Diamond rings, extravagant flowers, romantic dinners, oh my!
Dreaded by some, adored by many, Valentine’s week is upon us once again, and this year Americans — particularly those of the male variety — are planning to celebrate their one and only by dishing out some major cash.
That’s right, twitterpated couples across the country will spend nearly 40 percent more this Valentine’s Day than they did last year, according to a survey by American Express.
Men often get a bad rap when it comes to Cupid’s big day, but this year, many are planning to up their game. Nearly half of men surveyed by the American Express Spending & Saving Tracker said they felt Valentine’s Day was a very important occasion to celebrate their relationship, compared to just 33 percent of women who felt the same way.
Husbands, boyfriends and fiancés plan to spend an average of $380 on their significant others — $100 more than last year. At the top of the gift list: flowers, followed by cards and jewelry, the survey revealed. And nearly 60 percent of men said they’d be the ones responsible for orchestrating the Valentine’s Day magic, with a fancy dinner being the most popular celebratory activity.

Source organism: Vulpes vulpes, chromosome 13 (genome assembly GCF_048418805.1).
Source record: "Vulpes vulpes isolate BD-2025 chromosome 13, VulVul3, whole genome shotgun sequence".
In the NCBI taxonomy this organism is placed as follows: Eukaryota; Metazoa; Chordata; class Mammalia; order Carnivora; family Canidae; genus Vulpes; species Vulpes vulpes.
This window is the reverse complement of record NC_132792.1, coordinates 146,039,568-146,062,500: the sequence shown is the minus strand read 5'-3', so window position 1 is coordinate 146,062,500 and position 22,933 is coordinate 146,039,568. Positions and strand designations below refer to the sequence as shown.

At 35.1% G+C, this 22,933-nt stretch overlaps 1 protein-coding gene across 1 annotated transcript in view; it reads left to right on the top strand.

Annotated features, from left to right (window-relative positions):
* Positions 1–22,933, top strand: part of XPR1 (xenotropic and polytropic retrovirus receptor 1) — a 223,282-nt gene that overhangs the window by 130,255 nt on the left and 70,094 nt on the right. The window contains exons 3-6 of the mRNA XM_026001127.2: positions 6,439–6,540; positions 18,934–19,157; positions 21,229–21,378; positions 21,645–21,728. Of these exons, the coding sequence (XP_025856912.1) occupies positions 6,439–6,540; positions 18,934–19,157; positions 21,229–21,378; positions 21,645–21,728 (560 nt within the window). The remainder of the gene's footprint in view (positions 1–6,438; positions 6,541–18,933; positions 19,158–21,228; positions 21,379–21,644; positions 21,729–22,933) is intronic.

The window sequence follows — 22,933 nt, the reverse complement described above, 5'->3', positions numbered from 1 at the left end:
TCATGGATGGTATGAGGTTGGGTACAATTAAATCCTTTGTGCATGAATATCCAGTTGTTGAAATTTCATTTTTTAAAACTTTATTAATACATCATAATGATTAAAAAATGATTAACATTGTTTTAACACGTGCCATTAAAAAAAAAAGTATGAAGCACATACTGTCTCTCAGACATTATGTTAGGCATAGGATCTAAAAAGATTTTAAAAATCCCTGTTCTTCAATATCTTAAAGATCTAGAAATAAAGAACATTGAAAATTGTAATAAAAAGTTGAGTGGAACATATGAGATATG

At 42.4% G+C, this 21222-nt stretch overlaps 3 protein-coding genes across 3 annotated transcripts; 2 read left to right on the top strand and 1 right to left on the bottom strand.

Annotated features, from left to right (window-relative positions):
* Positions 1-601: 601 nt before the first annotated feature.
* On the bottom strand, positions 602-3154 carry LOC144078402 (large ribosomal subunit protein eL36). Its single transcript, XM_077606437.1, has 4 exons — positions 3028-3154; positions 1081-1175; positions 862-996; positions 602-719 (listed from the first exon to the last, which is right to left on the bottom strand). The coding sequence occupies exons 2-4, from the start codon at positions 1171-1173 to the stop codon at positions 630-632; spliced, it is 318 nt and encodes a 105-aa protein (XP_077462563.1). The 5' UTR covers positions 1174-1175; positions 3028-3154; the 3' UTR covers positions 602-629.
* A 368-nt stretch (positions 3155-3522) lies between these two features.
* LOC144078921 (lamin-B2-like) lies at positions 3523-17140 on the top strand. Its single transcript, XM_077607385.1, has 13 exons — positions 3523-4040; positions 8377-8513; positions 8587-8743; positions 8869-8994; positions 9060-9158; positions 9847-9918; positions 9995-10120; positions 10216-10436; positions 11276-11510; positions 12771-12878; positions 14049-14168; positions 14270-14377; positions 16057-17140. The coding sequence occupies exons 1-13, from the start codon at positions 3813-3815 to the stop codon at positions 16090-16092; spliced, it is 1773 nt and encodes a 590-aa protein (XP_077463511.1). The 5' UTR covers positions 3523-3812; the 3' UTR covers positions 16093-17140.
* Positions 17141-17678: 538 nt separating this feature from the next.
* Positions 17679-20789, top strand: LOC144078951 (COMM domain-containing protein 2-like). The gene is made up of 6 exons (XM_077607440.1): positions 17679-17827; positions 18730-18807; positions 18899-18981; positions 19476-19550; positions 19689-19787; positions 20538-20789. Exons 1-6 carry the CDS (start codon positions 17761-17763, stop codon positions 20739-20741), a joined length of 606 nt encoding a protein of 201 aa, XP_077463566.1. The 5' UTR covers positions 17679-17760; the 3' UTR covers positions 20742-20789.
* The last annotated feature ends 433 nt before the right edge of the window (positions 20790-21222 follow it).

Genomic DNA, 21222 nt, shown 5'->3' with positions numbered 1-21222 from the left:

As for the women, 42 percent of those surveyed viewed Valentine’s Day as a fun holiday, not a major occasion. They plan to spend about $213 on their men this year, about $50 more than last year, according to the survey.
The jump in spending may be directly related to the type of gifts being purchased. With 14 million Americans either planning or expecting a proposal by the end of Feb. 14 — that’s 12 percent of the country’s population — purveyors of diamonds, silver and gold expect to be pulling in an average of $2,100 per ring, according the tracker.
“With the economy improving, American’s say they’re feeling more comfortable with their finances, and this time of year, that translates to more proposals and presents for Valentine’s Day,” said David Rabkin, a senior vice president at American Express.
From popping the question to a first date, 49 percent of the 1,713 adults surveyed said it’s the man’s responsibility to pick up the check. About one-third of respondents said the person who asked for the date should pay.
While we’re on the topic of first date etiquette, more than half of respondents said the biggest financial deal breaker is a declined credit card, followed by a contested bill, a failure to take the check and a proposal to split the cost of a meal.
An unrelated Valentine's Day survey by the National Retail Federation projects Cupid will stimulate a collective $18.9 billion.